BioNTech plans a boost in Africa, with the goal of establishing mRNA vaccine production facilities on the continent as part of a long-term effort to tackle diseases beyond Covid-19.
German biotechnology plans come as the EU moves to strengthen vaccine manufacturing capacity in Africa, which imports more than 99 percent of the jabs it uses.
BioNTech co-founder and CEO Ugur Sahin explained the effort of a joint video call with Ursula von der Leyen, president of the European Commission, ahead of the G7 summit in Cornwall.
“On the technology side, there’s no reason to [vaccine production in Africa] it shouldn’t be possible, “Sahin told the Financial Times.” And because there’s no more reason, we have to make it possible. “
Von der Leyen said the EU wanted to help promote a “strong initiative to invest in mRNA, with our African partners”, adding that it was important that the technology be brought to the continent. “We join forces in a way that everyone brings out the best skills they have.”
Africa, and many of its disease-affecting populations, such as malaria, have long been neglected by the pharmaceutical industry in favor of more profitable medication research.
Now rich nations and companies are under intense pressure to increase the availability of Covid-19 vaccines on the continent. Alone 39m jabs they have been administered in Africa so far – just over 2 per cent of world vaccinations.
Last month the European Union and the drug industry were wrong when the Biden administration asked for a direct waiver of the patent to extend global access to vaccines to vaccines and save lives. Brussels argued that the emphasis should be rather on removing export restrictions, expanding production, and using existing intellectual property rules to allow the necessary patent licensing.
Washington will also announce new commitments for lower-income countries ahead of the G7 summit, with plans to acquire 500m doses of BioNTech / Pfizer jabs at cost and donate them to the Covax scheme, supported by the World Health Organization. Cheers.
But the development of vaccine manufacturing in Africa will take time. Sahin said he aimed to get BioNTech to find and train a partner in Africa to “fill and finish” vaccine doses in about 12 months, allowing the continent to import vaccines in bulk.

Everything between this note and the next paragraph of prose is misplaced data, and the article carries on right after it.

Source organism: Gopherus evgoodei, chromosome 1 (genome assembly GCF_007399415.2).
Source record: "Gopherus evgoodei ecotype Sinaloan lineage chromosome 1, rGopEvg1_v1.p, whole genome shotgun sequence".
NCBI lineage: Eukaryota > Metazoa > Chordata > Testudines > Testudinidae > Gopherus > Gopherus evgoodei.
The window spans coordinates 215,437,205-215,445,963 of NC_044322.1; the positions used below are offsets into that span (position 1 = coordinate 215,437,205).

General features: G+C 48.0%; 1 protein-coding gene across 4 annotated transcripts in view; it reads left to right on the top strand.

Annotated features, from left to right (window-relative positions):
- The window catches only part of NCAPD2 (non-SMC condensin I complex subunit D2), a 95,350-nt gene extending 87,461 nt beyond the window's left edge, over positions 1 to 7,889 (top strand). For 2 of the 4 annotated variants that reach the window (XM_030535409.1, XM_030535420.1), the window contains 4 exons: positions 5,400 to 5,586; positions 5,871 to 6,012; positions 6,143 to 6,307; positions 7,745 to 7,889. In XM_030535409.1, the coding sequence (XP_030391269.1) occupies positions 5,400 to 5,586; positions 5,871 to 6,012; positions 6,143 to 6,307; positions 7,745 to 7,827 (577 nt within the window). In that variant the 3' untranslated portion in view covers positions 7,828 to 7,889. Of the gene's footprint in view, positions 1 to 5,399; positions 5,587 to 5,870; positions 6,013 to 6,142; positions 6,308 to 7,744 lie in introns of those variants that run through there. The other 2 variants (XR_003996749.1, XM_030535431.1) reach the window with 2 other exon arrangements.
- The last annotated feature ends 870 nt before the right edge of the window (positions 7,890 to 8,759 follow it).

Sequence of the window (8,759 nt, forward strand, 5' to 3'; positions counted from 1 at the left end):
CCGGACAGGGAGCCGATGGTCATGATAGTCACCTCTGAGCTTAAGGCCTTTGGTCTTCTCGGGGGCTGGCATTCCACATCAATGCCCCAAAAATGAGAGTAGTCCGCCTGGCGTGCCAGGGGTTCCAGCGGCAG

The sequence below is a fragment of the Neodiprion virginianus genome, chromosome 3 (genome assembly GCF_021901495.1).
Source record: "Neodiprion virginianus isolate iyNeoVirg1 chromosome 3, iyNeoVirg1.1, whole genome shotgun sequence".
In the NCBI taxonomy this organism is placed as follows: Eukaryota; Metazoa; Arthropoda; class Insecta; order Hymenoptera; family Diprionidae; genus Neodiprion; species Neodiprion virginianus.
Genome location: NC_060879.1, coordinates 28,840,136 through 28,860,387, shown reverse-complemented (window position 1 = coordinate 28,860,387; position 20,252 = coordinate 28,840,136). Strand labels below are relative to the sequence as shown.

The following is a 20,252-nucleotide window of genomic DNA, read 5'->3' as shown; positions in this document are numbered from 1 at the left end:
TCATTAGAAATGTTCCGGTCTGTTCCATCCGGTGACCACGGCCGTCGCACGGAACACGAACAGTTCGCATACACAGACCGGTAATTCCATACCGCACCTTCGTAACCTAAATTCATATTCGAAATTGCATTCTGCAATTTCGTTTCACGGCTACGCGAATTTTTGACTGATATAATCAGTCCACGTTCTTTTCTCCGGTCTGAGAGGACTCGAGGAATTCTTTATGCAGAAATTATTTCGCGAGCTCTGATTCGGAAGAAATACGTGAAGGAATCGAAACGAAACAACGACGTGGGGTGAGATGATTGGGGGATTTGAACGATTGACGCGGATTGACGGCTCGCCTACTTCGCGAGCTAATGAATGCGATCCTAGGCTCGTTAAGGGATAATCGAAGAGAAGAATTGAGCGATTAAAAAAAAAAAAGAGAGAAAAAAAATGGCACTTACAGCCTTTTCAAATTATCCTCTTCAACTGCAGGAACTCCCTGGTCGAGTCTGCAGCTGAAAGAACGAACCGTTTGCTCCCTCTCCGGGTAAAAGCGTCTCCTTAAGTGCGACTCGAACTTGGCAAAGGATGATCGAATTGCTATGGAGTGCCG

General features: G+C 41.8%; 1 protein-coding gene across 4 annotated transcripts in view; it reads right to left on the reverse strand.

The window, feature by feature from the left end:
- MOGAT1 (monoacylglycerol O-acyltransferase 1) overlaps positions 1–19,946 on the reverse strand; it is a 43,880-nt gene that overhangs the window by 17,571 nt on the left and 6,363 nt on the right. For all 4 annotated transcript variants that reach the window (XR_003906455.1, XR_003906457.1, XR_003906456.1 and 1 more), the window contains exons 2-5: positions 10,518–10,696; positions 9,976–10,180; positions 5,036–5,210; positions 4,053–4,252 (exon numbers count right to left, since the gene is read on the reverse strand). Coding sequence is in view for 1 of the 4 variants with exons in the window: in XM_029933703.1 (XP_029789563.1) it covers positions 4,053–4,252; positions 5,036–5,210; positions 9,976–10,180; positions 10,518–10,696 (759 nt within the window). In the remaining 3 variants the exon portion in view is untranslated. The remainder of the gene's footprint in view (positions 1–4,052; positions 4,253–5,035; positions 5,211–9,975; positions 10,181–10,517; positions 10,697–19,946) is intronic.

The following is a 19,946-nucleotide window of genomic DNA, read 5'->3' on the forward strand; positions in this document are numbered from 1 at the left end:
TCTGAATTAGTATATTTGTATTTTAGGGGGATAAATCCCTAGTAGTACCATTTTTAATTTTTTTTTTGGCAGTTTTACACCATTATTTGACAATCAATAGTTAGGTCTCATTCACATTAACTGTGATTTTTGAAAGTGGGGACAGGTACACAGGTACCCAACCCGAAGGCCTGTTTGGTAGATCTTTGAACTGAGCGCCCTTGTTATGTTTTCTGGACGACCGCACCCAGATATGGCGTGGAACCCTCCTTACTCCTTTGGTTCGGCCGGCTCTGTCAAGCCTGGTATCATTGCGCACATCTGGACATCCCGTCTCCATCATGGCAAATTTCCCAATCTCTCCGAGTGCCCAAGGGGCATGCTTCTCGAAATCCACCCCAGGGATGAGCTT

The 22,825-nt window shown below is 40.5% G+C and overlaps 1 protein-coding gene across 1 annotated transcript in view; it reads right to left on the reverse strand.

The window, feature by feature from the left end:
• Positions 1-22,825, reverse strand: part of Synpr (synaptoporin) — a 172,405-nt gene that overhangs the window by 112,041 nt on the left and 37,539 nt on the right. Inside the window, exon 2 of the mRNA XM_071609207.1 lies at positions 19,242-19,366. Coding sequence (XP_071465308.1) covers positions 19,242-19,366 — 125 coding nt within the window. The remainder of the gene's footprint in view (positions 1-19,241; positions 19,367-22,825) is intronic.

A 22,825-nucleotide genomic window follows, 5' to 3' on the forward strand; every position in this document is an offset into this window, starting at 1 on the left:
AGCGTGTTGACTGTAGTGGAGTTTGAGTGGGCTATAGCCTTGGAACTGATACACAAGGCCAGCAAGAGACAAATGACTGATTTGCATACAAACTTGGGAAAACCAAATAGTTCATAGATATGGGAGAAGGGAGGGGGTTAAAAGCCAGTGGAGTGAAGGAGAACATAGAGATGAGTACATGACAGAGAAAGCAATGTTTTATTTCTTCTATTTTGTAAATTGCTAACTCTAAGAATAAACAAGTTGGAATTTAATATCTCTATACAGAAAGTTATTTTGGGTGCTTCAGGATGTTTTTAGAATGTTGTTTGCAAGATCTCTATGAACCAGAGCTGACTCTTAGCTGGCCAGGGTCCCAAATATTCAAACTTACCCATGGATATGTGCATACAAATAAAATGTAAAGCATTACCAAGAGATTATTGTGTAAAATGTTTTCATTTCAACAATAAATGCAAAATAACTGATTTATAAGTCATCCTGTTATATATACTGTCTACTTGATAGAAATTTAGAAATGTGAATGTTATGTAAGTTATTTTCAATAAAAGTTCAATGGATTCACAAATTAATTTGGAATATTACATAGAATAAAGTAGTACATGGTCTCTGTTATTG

Establishing capacity for the older, more technical stages of manufacturing, when mRNA is produced and then combined with lipid nanoparticles, will probably take about four years, he said.
Proponents of mRNA argue that the new technology, which has only just made its first major breakthrough with the development of coronavirus vaccines, could be an extremely useful tool in fighting disease in developing countries. Structures that produce mRNA can be adapted in a few weeks to make different vaccines, and can usually produce larger amounts in much smaller structures.
BioNTech has revised production targets for its Covid-19 vaccine, developed with US pharmaceutical company Pfizer, to $ 3 billion from $ 2.5 billion by 2021, but the majority will be sent to higher- and middle-income countries . About 1 billion of those doses are expected to be sold at cost to lower-income nations.
An mRNA vaccine for tuberculosis, which German biotechnology is developing with the support of the Gates Foundation, is probably one of the first potential candidates for African production. Sahn said BioNTech now plans to begin clinical trials for treatment within a year. “HIV is a difficult beast,” he added. “Then comes the last one for vaccine development.”
All future BioNTech plants in Africa will produce non-profit treatments, for middle- and low-income countries, Sahin said.
Von der Leyen, who last month announced a plan to invest € 1 billion in vaccine production in Africa, said she believes the African Union’s goal of producing 60 per cent of consumption vaccination of the continent on the continent by 2040 was both feasible and realistic. The EU plans to invest in strengthening the regulatory framework in Africa, helping to increase local and university competencies, and building on a network of existing clinical trials aimed at infectious diseases.
“We need to join forces here,” he said, adding that the EU was in discussions with countries such as Senegal, South Africa, Rwanda and Ghana. The support of institutions such as the European Investment Bank would help encourage investment since the EU has taken some risk, he added.
At the G7 summit where leaders will discuss ways to expand the availability of Covid-19 vaccines, Von der Leyen will be able to call on more countries to increase their exports to other parts of the world. By the end of the week, the EU will produce 700m doses of Covid-19 vaccines, of which about 350m have been exported, he said.
“We will be really happy if other vaccine producers follow our example, because then it would be a completely different situation where it comes to a fair distribution of vaccines.”